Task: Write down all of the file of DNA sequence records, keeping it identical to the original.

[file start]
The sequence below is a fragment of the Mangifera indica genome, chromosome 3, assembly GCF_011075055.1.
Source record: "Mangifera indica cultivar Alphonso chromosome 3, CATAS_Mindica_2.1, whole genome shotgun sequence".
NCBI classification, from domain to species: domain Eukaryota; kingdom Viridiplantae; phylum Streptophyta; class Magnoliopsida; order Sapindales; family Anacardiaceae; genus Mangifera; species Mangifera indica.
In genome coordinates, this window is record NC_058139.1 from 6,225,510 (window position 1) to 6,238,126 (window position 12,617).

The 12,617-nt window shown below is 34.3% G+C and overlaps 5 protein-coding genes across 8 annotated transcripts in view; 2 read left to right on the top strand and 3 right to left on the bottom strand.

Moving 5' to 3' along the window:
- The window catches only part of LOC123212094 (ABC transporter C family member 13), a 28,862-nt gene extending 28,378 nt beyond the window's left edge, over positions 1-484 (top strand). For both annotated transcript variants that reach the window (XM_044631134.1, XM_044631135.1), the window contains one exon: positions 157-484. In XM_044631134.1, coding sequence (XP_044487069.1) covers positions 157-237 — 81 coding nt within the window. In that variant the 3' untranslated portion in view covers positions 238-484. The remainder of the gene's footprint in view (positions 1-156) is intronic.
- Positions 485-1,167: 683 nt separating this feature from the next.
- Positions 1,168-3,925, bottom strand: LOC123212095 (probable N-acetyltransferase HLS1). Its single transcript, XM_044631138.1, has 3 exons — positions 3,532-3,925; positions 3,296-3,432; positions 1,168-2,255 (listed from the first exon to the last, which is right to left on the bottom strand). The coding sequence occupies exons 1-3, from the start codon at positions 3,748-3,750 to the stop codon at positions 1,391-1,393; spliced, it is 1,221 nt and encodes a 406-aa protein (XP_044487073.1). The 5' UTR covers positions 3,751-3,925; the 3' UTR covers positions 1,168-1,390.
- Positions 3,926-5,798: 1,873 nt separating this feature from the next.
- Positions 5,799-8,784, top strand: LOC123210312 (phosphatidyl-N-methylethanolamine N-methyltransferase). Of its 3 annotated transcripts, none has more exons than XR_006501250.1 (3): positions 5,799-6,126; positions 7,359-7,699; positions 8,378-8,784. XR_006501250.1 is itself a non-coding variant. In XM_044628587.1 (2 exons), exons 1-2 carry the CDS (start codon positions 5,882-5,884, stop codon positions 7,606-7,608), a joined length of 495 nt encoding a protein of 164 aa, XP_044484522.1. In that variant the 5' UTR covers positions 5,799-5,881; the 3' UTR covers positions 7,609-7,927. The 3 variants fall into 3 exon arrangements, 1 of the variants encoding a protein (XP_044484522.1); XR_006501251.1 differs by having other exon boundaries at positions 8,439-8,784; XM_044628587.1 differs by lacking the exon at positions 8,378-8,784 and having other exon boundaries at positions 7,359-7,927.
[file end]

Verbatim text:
The sequence below is a fragment of the Mangifera indica genome, chromosome 3, assembly GCF_011075055.1.
Source record: "Mangifera indica cultivar Alphonso chromosome 3, CATAS_Mindica_2.1, whole genome shotgun sequence".
NCBI classification, from domain to species: domain Eukaryota; kingdom Viridiplantae; phylum Streptophyta; class Magnoliopsida; order Sapindales; family Anacardiaceae; genus Mangifera; species Mangifera indica.
In genome coordinates, this window is record NC_058139.1 from 6,225,510 (window position 1) to 6,238,126 (window position 12,617).

The 12,617-nt window shown below is 34.3% G+C and overlaps 5 protein-coding genes across 8 annotated transcripts in view; 2 read left to right on the top strand and 3 right to left on the bottom strand.

Moving 5' to 3' along the window:
- The window catches only part of LOC123212094 (ABC transporter C family member 13), a 28,862-nt gene extending 28,378 nt beyond the window's left edge, over positions 1-484 (top strand). For both annotated transcript variants that reach the window (XM_044631134.1, XM_044631135.1), the window contains one exon: positions 157-484. In XM_044631134.1, coding sequence (XP_044487069.1) covers positions 157-237 — 81 coding nt within the window. In that variant the 3' untranslated portion in view covers positions 238-484. The remainder of the gene's footprint in view (positions 1-156) is intronic.
- Positions 485-1,167: 683 nt separating this feature from the next.
- Positions 1,168-3,925, bottom strand: LOC123212095 (probable N-acetyltransferase HLS1). Its single transcript, XM_044631138.1, has 3 exons — positions 3,532-3,925; positions 3,296-3,432; positions 1,168-2,255 (listed from the first exon to the last, which is right to left on the bottom strand). The coding sequence occupies exons 1-3, from the start codon at positions 3,748-3,750 to the stop codon at positions 1,391-1,393; spliced, it is 1,221 nt and encodes a 406-aa protein (XP_044487073.1). The 5' UTR covers positions 3,751-3,925; the 3' UTR covers positions 1,168-1,390.
- Positions 3,926-5,798: 1,873 nt separating this feature from the next.
- Positions 5,799-8,784, top strand: LOC123210312 (phosphatidyl-N-methylethanolamine N-methyltransferase). Of its 3 annotated transcripts, none has more exons than XR_006501250.1 (3): positions 5,799-6,126; positions 7,359-7,699; positions 8,378-8,784. XR_006501250.1 is itself a non-coding variant. In XM_044628587.1 (2 exons), exons 1-2 carry the CDS (start codon positions 5,882-5,884, stop codon positions 7,606-7,608), a joined length of 495 nt encoding a protein of 164 aa, XP_044484522.1. In that variant the 5' UTR covers positions 5,799-5,881; the 3' UTR covers positions 7,609-7,927. The 3 variants fall into 3 exon arrangements, 1 of the variants encoding a protein (XP_044484522.1); XR_006501251.1 differs by having other exon boundaries at positions 8,439-8,784; XM_044628587.1 differs by lacking the exon at positions 8,378-8,784 and having other exon boundaries at positions 7,359-7,927.